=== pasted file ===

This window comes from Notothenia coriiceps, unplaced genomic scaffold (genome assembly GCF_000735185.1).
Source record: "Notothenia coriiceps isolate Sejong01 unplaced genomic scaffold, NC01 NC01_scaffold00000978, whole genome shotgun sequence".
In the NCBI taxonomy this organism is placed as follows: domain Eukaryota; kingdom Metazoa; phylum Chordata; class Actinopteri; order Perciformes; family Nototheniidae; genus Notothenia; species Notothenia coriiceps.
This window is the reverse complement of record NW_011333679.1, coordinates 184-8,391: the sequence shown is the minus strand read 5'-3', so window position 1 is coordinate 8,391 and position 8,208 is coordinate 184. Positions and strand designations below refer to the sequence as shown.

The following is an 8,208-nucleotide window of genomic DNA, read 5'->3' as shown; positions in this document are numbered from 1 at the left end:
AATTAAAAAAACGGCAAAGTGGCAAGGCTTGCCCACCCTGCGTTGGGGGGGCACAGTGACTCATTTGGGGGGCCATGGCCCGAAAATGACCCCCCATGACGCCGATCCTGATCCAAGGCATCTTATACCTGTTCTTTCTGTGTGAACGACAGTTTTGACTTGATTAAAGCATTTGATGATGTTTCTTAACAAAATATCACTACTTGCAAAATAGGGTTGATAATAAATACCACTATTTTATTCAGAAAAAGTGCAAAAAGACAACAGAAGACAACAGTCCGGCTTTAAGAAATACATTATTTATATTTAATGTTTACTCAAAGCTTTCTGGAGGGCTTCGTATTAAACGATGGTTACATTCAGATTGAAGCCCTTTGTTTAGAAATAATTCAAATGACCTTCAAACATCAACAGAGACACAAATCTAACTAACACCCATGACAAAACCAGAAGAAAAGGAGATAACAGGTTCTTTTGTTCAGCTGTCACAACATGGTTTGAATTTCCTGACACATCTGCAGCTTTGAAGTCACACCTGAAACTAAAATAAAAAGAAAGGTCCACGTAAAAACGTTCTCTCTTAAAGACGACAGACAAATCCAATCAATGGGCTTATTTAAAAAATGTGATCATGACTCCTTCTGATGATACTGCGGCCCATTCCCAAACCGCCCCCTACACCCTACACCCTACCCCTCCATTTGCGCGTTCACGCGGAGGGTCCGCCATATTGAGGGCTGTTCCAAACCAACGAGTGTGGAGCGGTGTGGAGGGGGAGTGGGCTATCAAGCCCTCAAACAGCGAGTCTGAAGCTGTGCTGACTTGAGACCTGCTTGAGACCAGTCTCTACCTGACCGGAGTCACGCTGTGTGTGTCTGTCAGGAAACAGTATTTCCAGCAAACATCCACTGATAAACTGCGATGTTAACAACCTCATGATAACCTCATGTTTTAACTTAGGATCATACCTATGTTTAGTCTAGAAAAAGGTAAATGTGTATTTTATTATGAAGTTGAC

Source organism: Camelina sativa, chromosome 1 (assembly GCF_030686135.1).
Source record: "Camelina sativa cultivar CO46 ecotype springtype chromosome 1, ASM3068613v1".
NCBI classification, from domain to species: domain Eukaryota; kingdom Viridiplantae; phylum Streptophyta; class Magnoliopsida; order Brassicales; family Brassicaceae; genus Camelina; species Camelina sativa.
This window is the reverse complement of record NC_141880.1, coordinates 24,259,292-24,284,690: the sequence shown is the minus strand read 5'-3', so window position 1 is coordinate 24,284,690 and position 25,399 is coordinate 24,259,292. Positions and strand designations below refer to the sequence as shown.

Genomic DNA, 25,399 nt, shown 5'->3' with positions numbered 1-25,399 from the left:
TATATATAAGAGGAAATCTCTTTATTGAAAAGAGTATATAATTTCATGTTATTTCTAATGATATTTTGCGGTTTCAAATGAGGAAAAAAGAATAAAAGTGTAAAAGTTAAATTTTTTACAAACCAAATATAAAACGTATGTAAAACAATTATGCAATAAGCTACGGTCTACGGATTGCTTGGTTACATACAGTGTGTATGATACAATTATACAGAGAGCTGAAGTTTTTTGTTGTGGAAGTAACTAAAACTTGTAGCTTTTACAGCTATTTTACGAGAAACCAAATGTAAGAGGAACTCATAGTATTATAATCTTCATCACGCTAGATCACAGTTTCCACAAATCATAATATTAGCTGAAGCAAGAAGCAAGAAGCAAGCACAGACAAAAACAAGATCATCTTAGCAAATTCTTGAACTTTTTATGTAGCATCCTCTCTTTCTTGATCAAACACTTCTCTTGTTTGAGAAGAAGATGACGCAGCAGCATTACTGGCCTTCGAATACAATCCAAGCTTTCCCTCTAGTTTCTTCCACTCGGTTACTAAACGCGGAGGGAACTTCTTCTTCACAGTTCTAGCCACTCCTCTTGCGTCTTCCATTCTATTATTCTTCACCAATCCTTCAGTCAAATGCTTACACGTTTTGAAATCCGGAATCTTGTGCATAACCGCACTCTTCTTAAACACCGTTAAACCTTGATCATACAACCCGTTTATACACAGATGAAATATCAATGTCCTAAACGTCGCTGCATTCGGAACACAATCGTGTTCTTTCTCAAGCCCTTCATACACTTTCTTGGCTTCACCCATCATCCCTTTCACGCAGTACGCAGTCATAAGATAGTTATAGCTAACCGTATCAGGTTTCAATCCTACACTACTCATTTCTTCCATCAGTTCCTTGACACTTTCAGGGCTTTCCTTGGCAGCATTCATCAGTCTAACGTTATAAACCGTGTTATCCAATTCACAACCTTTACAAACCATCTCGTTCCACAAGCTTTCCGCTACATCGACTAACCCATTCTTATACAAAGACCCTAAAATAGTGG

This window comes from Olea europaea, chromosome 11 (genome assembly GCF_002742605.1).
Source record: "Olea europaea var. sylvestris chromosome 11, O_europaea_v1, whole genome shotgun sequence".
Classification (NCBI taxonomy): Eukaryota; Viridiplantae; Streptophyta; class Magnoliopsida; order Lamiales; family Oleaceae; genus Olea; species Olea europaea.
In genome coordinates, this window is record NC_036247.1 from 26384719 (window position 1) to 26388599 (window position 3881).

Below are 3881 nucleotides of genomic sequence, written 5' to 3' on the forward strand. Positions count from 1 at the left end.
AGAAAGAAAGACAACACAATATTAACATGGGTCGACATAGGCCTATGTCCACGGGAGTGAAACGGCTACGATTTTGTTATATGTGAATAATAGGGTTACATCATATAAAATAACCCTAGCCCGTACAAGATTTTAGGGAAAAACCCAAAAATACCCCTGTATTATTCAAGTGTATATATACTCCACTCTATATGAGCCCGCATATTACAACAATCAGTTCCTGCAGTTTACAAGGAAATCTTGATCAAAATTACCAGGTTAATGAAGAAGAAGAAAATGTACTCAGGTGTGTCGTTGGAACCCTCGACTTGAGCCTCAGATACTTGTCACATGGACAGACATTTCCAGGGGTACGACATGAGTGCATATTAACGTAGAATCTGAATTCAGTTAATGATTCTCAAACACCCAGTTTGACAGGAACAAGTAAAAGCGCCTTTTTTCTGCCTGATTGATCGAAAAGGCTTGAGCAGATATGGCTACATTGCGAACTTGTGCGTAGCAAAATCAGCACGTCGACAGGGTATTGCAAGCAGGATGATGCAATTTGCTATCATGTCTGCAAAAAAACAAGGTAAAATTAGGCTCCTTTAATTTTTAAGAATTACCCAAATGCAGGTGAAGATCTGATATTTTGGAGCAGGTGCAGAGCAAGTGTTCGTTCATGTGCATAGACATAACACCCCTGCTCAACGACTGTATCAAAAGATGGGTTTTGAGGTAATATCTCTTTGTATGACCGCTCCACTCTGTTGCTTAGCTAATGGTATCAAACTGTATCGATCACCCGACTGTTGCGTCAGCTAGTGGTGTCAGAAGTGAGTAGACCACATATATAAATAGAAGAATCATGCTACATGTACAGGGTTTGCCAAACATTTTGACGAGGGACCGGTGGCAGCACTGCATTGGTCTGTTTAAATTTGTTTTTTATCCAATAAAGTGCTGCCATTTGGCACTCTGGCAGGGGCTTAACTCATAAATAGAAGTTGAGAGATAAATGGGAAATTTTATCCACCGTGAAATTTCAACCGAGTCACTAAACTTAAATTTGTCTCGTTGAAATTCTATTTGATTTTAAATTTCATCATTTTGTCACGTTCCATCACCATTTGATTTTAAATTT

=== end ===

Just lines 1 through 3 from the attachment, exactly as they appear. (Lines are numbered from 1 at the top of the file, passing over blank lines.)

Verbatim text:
This window comes from Notothenia coriiceps, unplaced genomic scaffold (genome assembly GCF_000735185.1).
Source record: "Notothenia coriiceps isolate Sejong01 unplaced genomic scaffold, NC01 NC01_scaffold00000978, whole genome shotgun sequence".
In the NCBI taxonomy this organism is placed as follows: domain Eukaryota; kingdom Metazoa; phylum Chordata; class Actinopteri; order Perciformes; family Nototheniidae; genus Notothenia; species Notothenia coriiceps.